Let me explain further what the operation of buying “longer term securities” mean in term of Fannie Mae and Freddie Mac, and you will get where I am heading with qualitative easing. You see as I indicated it is quality of the securities the Fed is buying which gives the operation the name “qualitative easing.” The Fed is buying mortgage backed securities which are “home loans.” When you purchase a $200,000.00 house @ a 5.0% interest rate, and put down 10% on that house loan which is $20,000.00, the bank through which you financed that house holds mortgage loan of $180,000.00 dollars on which you are going to make monthly payments for the next 20 to 30 years. Well what if the bank you are doing business makes 100 of the same type loans the day you got your loan. That would tie up $18,000,000 million dollars of the bank’s deposits or money it had in its safe. Obviously, the bank in an effort to stay liquid, that is have money available for the next 100 customers who come through the front door and want to buy a home, it has to find a way to turn your loan and the other 99 customers’ loan into cash so it can have money available to loan to those new 100 customers. Fannie Mae and Freddie Mac are government agencies that exchange cash for the loans. The bank will receive $18,000,000.00 millions from one of these agencies and the agencies now will move the loan to their balance sheet. When you send your monthly payment into the bank, the bank will forward your payment to that whichever government agency is holding your loan. What does the bank get out of it. It charges 1% interest for being the go between you and the government agencies. The government agencies now are holding a loan that pays a 4.0% interest rate rather than the original 5.0%, because the bank is taking down 1.0% interest as a fee for finding the loan. Put another way, the bank makes $10.00 per each thousand dollar of your loan and the government financing agency is making $40.00 per each thousand dollars of your loan on an annual basis. The government agencies take the $18,000,000.00 in these 100 housing loans and break them up into 1,800 $10,000.00 dollar bonds with each $10,000.00 dollar bond paying say 4.0% interest. The agencies for its effort may get .05% interest or $5.00 per thousand on an annual basis for a processing fee. They then sell the $10,000.00 bond which one part of 1,800 to anyone who is looking to make an investment $10,000.00 for 20 or 30 years and get paid 3.5% on their investment on annual basis or $35.00 per thousand on an annual basis. So when the bank collects your mortgage payment, it sends it to the government agencies after collecting its fee and government agency send your payment via paying interest on $10,000.00 to the investors who have purchased a piece of your mortgage. Because these $10,000.00 mortgage backed bonds are traded in an open market, that is, some investors may not want to hold the $10,000.00 bonds for the entire 20 to 30 years to maturity, or full time they will be paying interest, the Fed comes into this open market and “purchases the securities in the private ( open market because its not controlled by the government) market through a competitive process.” In other words the Fed says it will buy from sellers, basically all the bonds they want to get rid of by bidding for them. Because of the “quantity” its purchases $85 billion dollars a month), it “reduces the availability of these $10,000.00 mortgage backed bonds.” Now, what happens to something when there is less of them. They go up in price. So if I am an investor and I am looking to purchase these $10,000.00 bonds, I will have to pay more than $10,000.00 to acquire them, right? I will have to pay say $10,200.00 for a bond that when it was brand new cost $10,000.00 and paid 3.5% interest or $35.00 per a thousand dollars on an annual basis. When I am forced to pay $10,2000.00 because the Fed is buying up all the supply, I am as a result will not be receiving 3.5% interest or $35.00 per thousand if I hold the bond to maturity because I paid more for it. I paid $200.00 more for each bond which originally cost $10,000.00. This is called driving the yield down on the bond. So when you mathematically compute what that bond is really paying in interest at 10,200.00 it could be say 3.00% because of the additional $200.00 increase I paid. This is how the Fed keeps mortgage interest rates low. It crowds out everyone and makes them spend more money and get less in interest income. Most investors if they can from a regulatory stand point will go to the corporate bond market or to the stock to get more for their money. Thus, the Fed achieves two objectives, it keeps interest rates low and forces investors who can afford to do so take more risk. However, there are investors who can only buy guaranteed bonds, like some pension funds, investors who are investing for municipalities. They are forced to purchase the low interest bonds.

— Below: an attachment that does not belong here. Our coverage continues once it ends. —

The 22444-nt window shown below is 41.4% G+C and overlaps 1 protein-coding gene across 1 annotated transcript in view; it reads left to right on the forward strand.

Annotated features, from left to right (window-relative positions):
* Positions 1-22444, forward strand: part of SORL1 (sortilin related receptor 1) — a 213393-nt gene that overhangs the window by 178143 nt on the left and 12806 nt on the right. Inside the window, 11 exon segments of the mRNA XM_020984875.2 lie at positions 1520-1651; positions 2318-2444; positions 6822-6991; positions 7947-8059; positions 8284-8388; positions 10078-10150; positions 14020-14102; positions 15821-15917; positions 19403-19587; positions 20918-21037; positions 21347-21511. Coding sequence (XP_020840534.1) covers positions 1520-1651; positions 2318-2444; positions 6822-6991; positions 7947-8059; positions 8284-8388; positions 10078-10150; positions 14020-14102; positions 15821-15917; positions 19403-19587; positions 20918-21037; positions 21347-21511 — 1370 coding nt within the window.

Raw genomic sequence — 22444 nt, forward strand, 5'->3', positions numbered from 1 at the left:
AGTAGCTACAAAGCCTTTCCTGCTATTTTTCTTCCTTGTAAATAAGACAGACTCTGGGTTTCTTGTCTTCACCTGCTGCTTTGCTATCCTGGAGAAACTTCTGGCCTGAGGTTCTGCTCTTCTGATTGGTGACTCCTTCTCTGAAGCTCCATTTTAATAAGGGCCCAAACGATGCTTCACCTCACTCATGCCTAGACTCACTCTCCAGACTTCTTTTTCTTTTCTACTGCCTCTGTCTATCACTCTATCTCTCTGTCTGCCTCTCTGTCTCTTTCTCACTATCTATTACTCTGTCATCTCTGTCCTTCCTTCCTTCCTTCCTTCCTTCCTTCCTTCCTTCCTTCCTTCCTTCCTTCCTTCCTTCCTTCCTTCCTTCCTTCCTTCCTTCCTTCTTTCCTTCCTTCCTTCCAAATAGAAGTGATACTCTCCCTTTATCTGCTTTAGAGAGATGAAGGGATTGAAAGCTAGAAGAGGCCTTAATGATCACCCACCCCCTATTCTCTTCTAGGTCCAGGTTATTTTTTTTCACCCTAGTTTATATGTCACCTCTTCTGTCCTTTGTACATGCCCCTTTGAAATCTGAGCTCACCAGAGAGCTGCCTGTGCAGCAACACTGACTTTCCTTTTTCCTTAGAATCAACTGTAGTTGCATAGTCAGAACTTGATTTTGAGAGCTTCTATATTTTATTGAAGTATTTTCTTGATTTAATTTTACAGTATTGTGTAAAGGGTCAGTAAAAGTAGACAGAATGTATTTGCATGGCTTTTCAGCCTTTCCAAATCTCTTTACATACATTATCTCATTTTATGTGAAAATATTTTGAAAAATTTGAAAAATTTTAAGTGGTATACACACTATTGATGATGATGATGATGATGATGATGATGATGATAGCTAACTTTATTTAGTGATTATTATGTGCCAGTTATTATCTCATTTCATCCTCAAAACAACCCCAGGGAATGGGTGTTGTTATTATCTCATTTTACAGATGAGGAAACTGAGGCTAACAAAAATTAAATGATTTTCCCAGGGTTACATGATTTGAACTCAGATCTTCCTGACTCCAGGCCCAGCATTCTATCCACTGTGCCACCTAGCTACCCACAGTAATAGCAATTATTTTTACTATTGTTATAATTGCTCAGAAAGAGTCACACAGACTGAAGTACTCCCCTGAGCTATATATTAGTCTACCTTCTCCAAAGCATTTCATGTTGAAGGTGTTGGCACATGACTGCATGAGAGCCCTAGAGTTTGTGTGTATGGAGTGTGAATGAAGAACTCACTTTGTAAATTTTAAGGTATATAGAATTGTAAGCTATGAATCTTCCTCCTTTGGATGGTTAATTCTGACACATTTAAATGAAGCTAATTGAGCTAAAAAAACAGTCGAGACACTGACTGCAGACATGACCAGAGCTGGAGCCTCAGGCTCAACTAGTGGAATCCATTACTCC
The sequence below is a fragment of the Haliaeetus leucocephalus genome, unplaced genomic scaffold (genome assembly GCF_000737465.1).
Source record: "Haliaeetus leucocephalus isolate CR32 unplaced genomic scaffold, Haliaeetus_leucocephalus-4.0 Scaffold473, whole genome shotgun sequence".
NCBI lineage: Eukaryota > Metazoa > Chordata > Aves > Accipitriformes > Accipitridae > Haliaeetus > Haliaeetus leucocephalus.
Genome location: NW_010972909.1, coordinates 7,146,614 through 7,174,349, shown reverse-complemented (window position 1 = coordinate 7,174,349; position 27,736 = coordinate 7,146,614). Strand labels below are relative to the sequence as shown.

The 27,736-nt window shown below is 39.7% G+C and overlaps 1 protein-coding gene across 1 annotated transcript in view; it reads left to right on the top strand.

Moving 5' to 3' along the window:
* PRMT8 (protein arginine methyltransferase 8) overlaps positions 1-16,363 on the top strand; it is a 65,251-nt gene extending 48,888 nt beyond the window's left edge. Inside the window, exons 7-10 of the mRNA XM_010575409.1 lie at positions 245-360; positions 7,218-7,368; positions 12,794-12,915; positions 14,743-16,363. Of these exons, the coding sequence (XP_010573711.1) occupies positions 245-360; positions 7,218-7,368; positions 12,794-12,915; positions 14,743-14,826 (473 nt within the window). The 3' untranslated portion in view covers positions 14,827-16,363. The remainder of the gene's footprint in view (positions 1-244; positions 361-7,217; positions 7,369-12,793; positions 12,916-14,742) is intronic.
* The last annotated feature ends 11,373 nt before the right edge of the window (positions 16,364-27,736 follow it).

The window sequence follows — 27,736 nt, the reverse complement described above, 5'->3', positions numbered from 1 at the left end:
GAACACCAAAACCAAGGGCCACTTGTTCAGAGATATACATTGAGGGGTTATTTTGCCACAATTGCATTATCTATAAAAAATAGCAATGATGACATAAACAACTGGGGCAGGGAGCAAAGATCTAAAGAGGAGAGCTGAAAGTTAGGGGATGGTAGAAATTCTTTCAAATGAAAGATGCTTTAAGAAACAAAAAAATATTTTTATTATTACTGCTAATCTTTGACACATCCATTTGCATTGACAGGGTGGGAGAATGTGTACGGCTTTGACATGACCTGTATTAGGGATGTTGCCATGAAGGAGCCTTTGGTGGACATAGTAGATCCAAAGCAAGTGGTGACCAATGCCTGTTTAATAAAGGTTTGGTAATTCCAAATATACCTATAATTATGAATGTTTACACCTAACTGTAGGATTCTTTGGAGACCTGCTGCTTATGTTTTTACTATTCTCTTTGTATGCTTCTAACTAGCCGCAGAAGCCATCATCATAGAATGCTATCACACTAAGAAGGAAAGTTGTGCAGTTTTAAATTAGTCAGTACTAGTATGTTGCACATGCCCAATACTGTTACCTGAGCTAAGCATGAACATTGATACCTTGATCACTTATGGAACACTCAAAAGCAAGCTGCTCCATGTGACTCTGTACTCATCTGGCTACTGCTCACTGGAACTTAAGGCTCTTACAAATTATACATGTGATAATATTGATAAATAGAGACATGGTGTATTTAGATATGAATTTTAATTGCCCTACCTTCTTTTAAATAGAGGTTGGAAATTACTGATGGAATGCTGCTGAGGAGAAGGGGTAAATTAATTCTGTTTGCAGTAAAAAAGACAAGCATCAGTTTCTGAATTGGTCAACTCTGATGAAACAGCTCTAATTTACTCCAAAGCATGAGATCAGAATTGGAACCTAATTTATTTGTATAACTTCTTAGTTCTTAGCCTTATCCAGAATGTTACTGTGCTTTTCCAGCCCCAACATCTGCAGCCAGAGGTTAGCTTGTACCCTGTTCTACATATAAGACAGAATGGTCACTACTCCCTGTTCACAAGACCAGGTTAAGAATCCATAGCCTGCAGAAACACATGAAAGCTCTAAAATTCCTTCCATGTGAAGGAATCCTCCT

A simple way to put this is, quantitative easing is focused on the amount of assets or bonds purchased and not so much on the quality of bonds purchased like what the Fed is doing. Qualitative easing is focused on the type of assets bought. In other words here is what I am saying, The Fed could have easily gone into bond market and in an effort to achieve its objective of keeping interest rates low brought any type of bond and may have failed. Obviously the quality of the Fed’s purchases matter. Therefore I say I am correct in saying the Fed’s operation is qualitative easing because it matters what assets the Fed purchases to achieve it objective. It is not just purchasing quantity to achieve its objective. Here is what I suggest Rich, go to the Federal Reserve Bank website itself and in its query box, punch in the two terms, qualitative easing and quantitative easing. If after reading what the Fed says itself about these operations, you think I am still incorrect in calling “qualitative easing,” please advise me and tell me on what basis you make you make that call. And so it goes….

  2. Rich says:

    Yo, James, it’s QUANTITATIVE easing. How is anyone supposed to take this seriously when you can’t even name the Feds program?

  3. JAG says:

    Why would black men or anyone else have tough times? You voted for Obama. It’s OK. He’s black, because he was born in Africa to a Muslim Father and a Communist Mother. What could go wrong black man?

    Black Male Unemployment is today at the Highest Level in the History of the United States. You can thank your 95% for that. You’ve earned it.